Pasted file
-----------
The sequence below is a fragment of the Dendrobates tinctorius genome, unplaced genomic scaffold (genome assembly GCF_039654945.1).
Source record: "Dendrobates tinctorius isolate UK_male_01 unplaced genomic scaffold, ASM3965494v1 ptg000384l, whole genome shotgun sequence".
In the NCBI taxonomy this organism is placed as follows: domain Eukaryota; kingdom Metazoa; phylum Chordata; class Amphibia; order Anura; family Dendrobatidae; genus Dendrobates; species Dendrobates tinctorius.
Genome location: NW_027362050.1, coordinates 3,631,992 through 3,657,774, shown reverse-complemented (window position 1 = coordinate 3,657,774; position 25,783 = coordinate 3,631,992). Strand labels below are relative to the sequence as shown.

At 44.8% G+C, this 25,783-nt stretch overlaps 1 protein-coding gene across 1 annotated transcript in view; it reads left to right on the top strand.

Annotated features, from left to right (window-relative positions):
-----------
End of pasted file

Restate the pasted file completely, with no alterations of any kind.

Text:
The sequence below is a fragment of the Dendrobates tinctorius genome, unplaced genomic scaffold (genome assembly GCF_039654945.1).
Source record: "Dendrobates tinctorius isolate UK_male_01 unplaced genomic scaffold, ASM3965494v1 ptg000384l, whole genome shotgun sequence".
In the NCBI taxonomy this organism is placed as follows: domain Eukaryota; kingdom Metazoa; phylum Chordata; class Amphibia; order Anura; family Dendrobatidae; genus Dendrobates; species Dendrobates tinctorius.
Genome location: NW_027362050.1, coordinates 3,631,992 through 3,657,774, shown reverse-complemented (window position 1 = coordinate 3,657,774; position 25,783 = coordinate 3,631,992). Strand labels below are relative to the sequence as shown.

At 44.8% G+C, this 25,783-nt stretch overlaps 1 protein-coding gene across 1 annotated transcript in view; it reads left to right on the top strand.

Annotated features, from left to right (window-relative positions):